Saturday, August 16, 2008

Will Mills and Boon Publish Crime Novels?

There are no happy endings
By Fay Weldon
Telegraph.co.uk.com


Once, love leading to marriage was the answer to a poor girl's dream. No longer. Mills & Boon, we hear, proposes to branch out into crime novels.

Passion takes a back seat: romance titles account for just eight per cent of the adult fiction market in the United Kingdom, while the crime/thriller market is three and a half times that size.

Interest shifts from who loves whom to who kills whom. The pages still turn feverishly, but to a different end and satisfaction.

advertisementHappiness is no longer to be found in the lover's arms, but in justice done, evil punished and the cosmic balance righted.

The crime novel rests on a kind of morality, though often only by way of the forensic lab, and the gruesomeness of a dead female body. The disfigured corpse of the pretty girl starts many a crime novel today.

Once it was the body of the high-status man who tended to be found dead in his luxury apartment, while the pretty girl is found dismembered and tumbled in to a ditch.

Body-wise, of course, plain girls don't get a look in, any more than they did in the romance novel. As it is not in real life, so must it be in escapist fiction. That's the point of it.

But can it mean that instead of identifying with the pretty young heroines, readers now simply want their rivals dead?

The creative writing students whom I teach these days find it hard to write happy romantic endings.

But surely, surely, it could end with a kiss, I ask? No, it must go on from Saturday night's embrace to Sunday morning, when he stumbles from the bed and leaves without a backward glance, or a "Sorry, must get back to the wife".

And she suffers dreadfully, or preferably is feisty enough to leap lightly from the bed, saying: "There are more fish in the sea than ever came out of it." (Which, taken literally is not, one fears, true any more.) The iron has entered the young female soul.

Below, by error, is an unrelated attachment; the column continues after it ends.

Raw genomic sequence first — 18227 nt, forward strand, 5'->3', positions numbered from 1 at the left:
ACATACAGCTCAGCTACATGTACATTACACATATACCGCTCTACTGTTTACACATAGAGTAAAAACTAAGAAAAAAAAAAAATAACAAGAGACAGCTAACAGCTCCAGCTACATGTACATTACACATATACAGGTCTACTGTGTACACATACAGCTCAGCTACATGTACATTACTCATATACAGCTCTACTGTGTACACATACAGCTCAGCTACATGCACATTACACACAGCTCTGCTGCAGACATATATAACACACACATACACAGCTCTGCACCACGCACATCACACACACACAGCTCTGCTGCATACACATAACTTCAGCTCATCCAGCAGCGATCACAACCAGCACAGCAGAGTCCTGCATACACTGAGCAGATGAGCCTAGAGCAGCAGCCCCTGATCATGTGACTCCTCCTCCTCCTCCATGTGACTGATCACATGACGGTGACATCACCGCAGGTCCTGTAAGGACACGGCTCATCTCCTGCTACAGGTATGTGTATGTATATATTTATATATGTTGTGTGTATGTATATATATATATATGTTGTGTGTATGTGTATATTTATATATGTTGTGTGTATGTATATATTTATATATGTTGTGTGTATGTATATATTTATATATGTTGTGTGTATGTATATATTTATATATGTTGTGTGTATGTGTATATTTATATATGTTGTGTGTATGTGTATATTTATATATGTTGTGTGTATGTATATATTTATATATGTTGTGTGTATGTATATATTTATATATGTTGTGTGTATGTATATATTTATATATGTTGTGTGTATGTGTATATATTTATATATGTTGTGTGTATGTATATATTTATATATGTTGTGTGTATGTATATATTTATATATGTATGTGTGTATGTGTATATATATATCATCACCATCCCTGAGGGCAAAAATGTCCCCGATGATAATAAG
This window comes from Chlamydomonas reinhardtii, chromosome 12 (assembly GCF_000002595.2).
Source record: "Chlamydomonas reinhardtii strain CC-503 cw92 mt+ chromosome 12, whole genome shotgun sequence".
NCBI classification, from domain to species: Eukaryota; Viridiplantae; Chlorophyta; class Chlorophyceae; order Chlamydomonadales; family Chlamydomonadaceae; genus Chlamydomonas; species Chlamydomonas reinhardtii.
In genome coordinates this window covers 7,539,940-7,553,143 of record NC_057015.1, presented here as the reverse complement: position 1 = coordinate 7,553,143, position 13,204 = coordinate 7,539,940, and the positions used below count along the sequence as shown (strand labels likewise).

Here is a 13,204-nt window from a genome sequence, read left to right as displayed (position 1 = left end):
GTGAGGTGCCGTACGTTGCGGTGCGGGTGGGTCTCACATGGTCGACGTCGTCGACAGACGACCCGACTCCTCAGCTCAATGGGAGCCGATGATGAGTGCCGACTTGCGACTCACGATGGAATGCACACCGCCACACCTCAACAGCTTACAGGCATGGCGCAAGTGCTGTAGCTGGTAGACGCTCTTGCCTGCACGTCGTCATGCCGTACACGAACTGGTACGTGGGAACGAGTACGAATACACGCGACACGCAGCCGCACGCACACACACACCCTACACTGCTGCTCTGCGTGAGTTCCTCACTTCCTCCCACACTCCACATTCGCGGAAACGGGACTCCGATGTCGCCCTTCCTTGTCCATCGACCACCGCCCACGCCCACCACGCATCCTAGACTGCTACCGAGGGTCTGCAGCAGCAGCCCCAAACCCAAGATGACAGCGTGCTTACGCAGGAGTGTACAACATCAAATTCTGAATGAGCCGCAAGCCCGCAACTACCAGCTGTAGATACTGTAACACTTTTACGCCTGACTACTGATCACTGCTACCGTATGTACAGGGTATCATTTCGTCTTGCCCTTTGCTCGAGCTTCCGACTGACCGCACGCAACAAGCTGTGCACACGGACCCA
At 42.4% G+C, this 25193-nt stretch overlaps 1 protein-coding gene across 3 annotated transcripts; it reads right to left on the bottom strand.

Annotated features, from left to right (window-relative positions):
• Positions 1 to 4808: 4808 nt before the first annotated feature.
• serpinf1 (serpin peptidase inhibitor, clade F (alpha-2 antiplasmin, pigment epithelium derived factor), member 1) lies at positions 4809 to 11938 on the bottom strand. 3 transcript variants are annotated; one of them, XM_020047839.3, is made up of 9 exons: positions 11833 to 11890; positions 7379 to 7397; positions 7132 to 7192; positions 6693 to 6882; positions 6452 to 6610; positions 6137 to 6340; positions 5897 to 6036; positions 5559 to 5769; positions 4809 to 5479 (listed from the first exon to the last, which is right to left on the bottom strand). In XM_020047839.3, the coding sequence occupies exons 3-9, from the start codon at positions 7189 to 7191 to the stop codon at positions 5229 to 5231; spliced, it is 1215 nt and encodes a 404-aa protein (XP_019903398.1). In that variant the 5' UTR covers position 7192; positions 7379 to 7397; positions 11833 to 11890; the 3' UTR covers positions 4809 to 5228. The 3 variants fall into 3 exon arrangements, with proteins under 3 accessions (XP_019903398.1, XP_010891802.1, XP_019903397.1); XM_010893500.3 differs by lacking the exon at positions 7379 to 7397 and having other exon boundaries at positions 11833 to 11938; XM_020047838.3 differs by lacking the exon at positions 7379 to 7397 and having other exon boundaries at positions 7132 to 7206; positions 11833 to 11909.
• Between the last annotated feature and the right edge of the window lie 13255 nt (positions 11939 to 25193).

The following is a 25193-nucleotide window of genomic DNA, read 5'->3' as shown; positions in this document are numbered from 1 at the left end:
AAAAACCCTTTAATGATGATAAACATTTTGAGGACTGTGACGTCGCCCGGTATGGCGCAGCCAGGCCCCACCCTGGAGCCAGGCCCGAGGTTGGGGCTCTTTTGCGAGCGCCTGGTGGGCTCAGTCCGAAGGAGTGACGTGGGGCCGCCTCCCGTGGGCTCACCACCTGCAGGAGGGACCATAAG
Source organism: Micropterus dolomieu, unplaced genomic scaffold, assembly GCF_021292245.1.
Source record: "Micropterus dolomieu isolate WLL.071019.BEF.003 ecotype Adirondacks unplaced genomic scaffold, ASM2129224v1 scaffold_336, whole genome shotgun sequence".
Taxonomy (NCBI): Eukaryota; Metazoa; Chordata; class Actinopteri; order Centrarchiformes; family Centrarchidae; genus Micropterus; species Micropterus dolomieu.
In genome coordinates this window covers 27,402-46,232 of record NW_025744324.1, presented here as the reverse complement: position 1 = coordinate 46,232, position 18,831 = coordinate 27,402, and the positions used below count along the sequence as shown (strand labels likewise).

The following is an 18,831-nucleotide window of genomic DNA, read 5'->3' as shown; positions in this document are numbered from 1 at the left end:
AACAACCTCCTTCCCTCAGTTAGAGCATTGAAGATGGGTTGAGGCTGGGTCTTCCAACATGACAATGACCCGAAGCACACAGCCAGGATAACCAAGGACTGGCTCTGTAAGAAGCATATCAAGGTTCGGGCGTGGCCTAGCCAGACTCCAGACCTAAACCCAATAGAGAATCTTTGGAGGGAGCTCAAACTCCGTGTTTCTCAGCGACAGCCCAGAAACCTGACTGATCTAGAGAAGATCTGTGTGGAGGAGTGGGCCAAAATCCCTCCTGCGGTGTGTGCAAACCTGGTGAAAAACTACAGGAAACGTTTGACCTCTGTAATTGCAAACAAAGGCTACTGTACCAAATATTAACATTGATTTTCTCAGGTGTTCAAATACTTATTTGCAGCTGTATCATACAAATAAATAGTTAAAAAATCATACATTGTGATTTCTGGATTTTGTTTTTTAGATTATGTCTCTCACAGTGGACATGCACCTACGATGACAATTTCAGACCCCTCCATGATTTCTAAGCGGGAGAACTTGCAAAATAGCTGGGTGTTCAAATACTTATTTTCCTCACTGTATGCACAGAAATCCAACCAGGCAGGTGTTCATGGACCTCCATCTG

Girls still want boys, quite desperately. Current research shows us that being sexually desirable to men, or at least to prove to other girls that they are, motivates them at the cost of all feminist ambition.

Perhaps this competition between women is hard-wired? A remnant of the old days when survival itself meant pleasing a man, when a girl was dependent on a man - father, husband, brother? Before men became optional extras? When she couldn't earn enough to support herself, let alone her children too, and the race was to get the highest-status man?

Jane Austen, who never married, and her mother too, widowed, ended their lives dependent on Jane's wealthy brother. No wonder Mr Darcy, the wealthy high-status man, archetype for the Mills & Boon romance novel, was such a prize.

Today's girl is not after the pleasure of sex, it seems - that is a means to an end. She is not after romance - she is too realistic for that - but after the status of the partnered girl.

She needs to be seen to be wanted; she craves the envy of others. "Look at me, I'm thinner than you, you can see every rib I have. What's more I have the most expensive handbag in the world. Look at me, look at the man on my arm, the would-be lovers grovelling at my feet."

It is not the man she wants, or needs, to impress; it is other women. I know a girl who tried to sell a kidney in order to buy a designer jacket.

Today's girl, I fear, impervious to romance, too often sees the man as another consumer desirable. The worry is more about what he looks like on her arm, than the other way round.

For his part, he knows he is nowhere without a car, a flat and trendy clothes. But somewhere in her nature lurks the old idea that a girl marries a man a little older than herself, a little better educated, and of a higher social class. As Mr Darcy was to Elizabeth.

But where is he to be found? She begins to go off romance novels.

Feminism has worked, though she will deny it: she can think of nothing more pathetic than waiting for a Mr Darcy, that proud, prejudiced person, to turn up. She would rather read a mystery novel in which his sister, Miss Bingley, gets the fate she deserves, that is to say, death.

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